Ghislaine Maxwell will no longer fight to keep the names of eight ‘John Does’ secret and will leave it to the court to decide whether the names should be unsealed, according to a January 12 letter to federal Judge Loretta Preska of the Southern District of New York.
The documents containing the names are connected to a 2015 defamation case brought by Virginia Roberts Giuffre, who claimed Epstein sexually abused her while she was a minor and that Maxwell aided in the abuse. The case was settled in 2017.
Maxwell, 60, faces up to 65 years in prison after she was found guilty last month in a New York federal court on five federal charges, including sex trafficking of a minor. The charges were related to her role in Epstein’s sexual abuse of minor girls between 1994 and 2004.
“After careful review of the detailed objections submitted by Non-Party Does 17, 53, 54, 55, 73, 93 and 151, counsel for Ghislaine Maxwell writes to inform the Court that she does not wish to further address those objections,” Maxwell attorney Laura Menninger wrote. “Each of the listed Does has counsel who have ably asserted their own respective privacy rights. Ms. Maxwell therefore leaves it to this Court to conduct the appropriate review.”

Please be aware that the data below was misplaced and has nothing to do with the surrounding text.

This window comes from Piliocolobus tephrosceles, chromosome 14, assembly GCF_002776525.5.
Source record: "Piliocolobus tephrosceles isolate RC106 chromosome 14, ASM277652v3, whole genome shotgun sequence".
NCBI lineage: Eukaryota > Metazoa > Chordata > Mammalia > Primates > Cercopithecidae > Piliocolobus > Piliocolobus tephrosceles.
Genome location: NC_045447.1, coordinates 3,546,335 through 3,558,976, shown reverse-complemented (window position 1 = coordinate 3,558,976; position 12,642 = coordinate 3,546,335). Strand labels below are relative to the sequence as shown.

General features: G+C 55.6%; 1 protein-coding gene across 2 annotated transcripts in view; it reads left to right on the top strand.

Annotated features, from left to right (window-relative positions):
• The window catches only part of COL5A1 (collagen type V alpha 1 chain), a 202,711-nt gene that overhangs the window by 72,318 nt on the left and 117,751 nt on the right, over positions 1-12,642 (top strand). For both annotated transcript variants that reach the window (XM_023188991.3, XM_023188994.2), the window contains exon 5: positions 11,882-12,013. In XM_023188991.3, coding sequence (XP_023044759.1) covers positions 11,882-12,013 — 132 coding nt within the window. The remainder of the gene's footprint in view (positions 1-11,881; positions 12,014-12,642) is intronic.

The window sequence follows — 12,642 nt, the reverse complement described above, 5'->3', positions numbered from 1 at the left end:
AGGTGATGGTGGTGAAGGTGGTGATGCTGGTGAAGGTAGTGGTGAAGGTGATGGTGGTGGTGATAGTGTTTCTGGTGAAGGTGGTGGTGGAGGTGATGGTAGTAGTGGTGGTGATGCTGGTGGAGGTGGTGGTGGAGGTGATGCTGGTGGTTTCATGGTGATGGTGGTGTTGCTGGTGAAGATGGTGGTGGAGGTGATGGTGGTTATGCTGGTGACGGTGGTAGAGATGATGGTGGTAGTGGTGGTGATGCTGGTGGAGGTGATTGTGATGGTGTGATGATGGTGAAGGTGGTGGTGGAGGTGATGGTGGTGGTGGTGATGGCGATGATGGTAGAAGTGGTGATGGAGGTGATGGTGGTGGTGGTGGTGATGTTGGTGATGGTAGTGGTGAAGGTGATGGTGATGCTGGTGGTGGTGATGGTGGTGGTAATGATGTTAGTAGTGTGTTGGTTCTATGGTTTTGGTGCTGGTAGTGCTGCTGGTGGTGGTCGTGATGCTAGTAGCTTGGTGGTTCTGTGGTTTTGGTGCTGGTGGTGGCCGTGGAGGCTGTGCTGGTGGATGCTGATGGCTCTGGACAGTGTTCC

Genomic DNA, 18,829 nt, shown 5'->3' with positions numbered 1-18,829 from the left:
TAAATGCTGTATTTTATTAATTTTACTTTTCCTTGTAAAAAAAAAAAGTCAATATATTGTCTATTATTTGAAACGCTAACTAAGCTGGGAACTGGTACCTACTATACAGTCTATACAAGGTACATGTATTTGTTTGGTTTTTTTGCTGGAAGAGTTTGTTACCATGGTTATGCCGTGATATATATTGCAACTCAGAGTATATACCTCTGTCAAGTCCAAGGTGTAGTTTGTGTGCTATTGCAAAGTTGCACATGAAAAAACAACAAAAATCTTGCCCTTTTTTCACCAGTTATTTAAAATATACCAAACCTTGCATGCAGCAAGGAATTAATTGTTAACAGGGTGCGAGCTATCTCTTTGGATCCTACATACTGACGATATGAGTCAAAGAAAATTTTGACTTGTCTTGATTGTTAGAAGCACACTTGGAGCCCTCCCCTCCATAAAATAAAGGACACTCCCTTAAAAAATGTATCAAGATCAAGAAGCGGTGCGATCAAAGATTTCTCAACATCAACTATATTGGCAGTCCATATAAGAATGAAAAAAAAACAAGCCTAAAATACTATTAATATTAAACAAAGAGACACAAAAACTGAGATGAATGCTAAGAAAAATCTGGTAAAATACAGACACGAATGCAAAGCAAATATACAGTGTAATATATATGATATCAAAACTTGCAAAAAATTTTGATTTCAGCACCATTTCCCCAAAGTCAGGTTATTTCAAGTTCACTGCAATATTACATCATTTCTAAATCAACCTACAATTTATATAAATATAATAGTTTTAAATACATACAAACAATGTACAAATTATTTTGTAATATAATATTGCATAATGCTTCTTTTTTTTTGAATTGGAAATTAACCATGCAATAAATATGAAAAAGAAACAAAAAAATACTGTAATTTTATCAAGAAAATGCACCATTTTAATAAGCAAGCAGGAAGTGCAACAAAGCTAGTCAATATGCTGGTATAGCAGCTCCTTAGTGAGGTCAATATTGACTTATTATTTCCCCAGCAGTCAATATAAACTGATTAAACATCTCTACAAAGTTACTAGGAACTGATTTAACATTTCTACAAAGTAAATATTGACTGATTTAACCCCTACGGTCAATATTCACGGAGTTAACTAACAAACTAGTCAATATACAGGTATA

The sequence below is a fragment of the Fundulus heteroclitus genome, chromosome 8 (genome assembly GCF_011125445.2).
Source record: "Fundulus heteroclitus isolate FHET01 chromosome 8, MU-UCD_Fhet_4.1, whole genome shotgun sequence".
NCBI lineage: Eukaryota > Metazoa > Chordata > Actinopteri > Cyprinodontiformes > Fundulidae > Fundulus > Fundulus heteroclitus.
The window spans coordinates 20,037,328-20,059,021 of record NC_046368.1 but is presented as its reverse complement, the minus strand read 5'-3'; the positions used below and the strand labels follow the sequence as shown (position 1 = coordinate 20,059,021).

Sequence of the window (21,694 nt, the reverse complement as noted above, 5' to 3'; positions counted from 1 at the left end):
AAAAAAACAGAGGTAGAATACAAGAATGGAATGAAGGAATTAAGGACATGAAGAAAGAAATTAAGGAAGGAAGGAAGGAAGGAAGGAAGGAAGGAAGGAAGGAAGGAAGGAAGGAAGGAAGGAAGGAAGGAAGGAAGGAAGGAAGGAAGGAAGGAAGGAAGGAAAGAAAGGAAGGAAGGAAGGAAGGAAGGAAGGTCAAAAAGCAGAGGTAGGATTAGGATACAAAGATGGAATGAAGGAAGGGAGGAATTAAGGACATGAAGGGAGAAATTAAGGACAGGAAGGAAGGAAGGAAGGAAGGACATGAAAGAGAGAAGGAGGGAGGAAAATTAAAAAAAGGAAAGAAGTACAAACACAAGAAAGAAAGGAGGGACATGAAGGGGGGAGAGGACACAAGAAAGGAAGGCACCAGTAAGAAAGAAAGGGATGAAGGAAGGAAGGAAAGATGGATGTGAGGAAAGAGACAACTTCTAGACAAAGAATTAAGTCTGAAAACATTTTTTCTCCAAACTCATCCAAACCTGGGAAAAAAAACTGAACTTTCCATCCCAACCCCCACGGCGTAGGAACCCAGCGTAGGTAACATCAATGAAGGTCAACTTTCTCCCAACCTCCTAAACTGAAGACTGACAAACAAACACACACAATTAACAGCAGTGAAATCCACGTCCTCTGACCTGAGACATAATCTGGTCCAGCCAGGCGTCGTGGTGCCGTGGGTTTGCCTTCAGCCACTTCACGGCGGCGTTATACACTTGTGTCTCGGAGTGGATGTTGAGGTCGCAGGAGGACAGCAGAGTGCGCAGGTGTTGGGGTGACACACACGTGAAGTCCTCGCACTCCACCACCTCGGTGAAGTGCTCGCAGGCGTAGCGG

Giuffre’s attorney had filed a brief on Wednesday, arguing for the names to be revealed.
“[G]eneralized aversion to embarrassment and negativity that may come from being associated with Epstein and Maxwell is not enough to warrant continued sealing of information. This is especially true with respect to this case of great public interest, involving serious allegations of the sex trafficking of minors,” Guiffre attorney Sigrid McCawley wrote.
“Now that Maxwell’s criminal trial has come and gone, there is little reason to retain protection over the vast swaths of information about Epstein and Maxwell’s sex-trafficking operation that were originally filed under seal in this case.”
McCawley said the court has already rejected similar arguments for anonymity and the same standard should apply to the eight ‘John Does’ who still remain anonymous in court documents.
“Upon review of the objections of those Does, it is apparent that their objections essentially mirror objections to unsealing that this Court has already rejected: that unsealing certain documents might be embarrassing, would expose non-parties to media attention, and could result in some unfortunate association between the non-parties and Jeffrey Epstein or Ghislaine Maxwell,” McCawley wrote.
McCawley added at least two of the unidentified people – John Does 53 and 54 respectively – do not oppose and do not generally object to their names being unsealed.
Maxwell also was found guilty of transporting a minor with the intent to engage in criminal sexual activity and three related counts of conspiracy. Her attorneys plan to appeal.
Maxwell denied knowing Epstein had a scheme to recruit underage girls for sex, according to her 2016 deposition related to Giuffre’s defamation case.
CNN’s Brian Vitagliano contributed to this report.